It’s so interesting to read this historical treasure when I too am in the midst of historical reconstruction. American history is very short compared to UK history, but I nevertheless am the eleventh generation of Swiss-German Mennonite descent in the U.S. and have to work to uncover my roots. Right now I am reading my mother’s wartime diary alongside Anne Frank’s. They were about the same age, writing at the same time.

    Oh, I love the idea of an adult treehouse. Such a great idea beautifully executed!

    • September 18, 2011 at 8:03 am

      What an interesting project, covering two continents at least. I can’t claim to be working on historical reconstruction, it just seemed a fun idea to connect with someone from Granddad’s life. You are fortunate to have your mother’s diary, what a treasure. I wish you every success in your research. So glad you like the treehouse – visit any time!

  • September 18, 2011 at 5:57 am

    Hi Trish
    I really enjoyed your story. Amazing what treasures one can find in a box. Sounds like your Grandad was hot 😉

    I live in Poole but unfortunately am unable to help with your research. However, I have retweeted your tweet on Twitter as I have a few local followers… you never know.

    All the best

    • September 18, 2011 at 7:58 am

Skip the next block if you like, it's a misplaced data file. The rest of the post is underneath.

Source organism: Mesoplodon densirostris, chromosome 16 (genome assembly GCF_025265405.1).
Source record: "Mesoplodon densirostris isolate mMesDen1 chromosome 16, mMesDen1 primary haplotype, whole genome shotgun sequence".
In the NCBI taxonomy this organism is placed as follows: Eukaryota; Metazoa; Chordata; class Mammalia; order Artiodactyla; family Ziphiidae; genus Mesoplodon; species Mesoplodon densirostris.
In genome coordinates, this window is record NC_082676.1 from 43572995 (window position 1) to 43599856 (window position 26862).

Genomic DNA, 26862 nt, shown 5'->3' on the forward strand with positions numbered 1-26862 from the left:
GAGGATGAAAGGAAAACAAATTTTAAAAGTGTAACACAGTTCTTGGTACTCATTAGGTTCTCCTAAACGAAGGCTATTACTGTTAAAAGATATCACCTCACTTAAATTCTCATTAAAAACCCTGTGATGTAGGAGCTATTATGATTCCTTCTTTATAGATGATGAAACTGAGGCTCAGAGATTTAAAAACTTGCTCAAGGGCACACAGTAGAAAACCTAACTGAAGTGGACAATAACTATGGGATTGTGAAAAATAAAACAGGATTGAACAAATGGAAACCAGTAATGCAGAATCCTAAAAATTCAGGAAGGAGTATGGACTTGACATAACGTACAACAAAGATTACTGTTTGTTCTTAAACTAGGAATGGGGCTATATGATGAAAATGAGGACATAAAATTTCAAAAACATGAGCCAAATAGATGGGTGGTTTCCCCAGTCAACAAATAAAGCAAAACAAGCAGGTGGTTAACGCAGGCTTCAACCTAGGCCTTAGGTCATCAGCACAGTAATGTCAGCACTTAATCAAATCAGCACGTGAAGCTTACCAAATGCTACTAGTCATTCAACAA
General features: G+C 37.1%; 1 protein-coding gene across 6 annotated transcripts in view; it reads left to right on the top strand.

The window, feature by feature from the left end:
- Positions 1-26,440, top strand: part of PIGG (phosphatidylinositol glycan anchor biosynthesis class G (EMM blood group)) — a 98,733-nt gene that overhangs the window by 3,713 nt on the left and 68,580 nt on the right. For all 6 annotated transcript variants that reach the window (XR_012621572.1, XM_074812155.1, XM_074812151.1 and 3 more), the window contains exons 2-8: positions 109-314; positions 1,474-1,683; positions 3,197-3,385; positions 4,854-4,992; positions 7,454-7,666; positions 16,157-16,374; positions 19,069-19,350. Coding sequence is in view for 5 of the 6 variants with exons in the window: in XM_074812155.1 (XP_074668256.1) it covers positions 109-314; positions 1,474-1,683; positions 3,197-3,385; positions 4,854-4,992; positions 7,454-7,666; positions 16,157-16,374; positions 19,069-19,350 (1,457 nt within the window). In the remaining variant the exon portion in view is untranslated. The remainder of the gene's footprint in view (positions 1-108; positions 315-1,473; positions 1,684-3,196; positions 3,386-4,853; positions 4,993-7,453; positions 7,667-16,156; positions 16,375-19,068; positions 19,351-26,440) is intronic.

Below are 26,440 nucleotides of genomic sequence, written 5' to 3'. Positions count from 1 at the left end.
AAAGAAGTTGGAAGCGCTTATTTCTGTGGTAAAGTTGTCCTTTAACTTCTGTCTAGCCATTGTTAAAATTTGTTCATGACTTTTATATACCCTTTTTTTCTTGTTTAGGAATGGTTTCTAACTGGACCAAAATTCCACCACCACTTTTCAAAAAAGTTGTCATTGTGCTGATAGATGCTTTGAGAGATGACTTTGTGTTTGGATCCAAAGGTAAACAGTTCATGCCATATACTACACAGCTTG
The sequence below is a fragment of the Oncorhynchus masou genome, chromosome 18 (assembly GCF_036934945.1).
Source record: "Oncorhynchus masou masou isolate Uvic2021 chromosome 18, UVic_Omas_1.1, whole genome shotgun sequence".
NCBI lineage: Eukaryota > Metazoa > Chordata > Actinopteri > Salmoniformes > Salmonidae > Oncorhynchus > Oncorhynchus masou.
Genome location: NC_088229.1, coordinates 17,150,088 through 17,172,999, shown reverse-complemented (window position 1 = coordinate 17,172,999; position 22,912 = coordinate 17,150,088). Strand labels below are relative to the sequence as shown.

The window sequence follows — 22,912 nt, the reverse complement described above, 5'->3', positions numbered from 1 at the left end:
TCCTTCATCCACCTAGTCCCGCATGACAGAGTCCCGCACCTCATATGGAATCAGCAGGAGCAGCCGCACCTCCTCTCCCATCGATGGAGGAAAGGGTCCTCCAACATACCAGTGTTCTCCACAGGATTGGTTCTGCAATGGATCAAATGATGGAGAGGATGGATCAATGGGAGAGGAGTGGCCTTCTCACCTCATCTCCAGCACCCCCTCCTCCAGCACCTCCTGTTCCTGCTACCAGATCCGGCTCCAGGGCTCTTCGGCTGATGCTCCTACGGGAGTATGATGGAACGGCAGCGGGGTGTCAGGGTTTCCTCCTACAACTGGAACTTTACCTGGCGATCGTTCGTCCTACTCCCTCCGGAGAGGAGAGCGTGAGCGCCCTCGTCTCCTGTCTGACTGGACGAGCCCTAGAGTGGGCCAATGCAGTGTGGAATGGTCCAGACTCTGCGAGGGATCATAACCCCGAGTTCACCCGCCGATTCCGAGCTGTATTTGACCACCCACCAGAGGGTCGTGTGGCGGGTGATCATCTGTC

Thank you so much Sarah. It’s all a long time ago now of course. I just thought it might be fun if someone popped up and said “yes, Dickers is still here”, or “the last church warden on that list is my great uncle”. Next time I manage to get to the UK I shall certainly visit East Stoke. Thank you for commenting, all the best to you too. Trish

  • September 28, 2011 at 10:37 am

    Hi trisha,
    I live at east Stoke, and was trying to research who originally owned a piece of land left to the village. Read your blog and thought I would reply.
    Unfortunately the new church is now a house, the school is now a house and the original church is in ruins.
    Any questions please feel free to ask.
    P.s it’s still a lovely village to live in.

    • September 28, 2011 at 3:57 pm

      Hi Adrian. Great to hear from you. From what you say about the changes there it is hardly surprising no-on else has responded. Thank you for getting in touch, I will email you. Trish.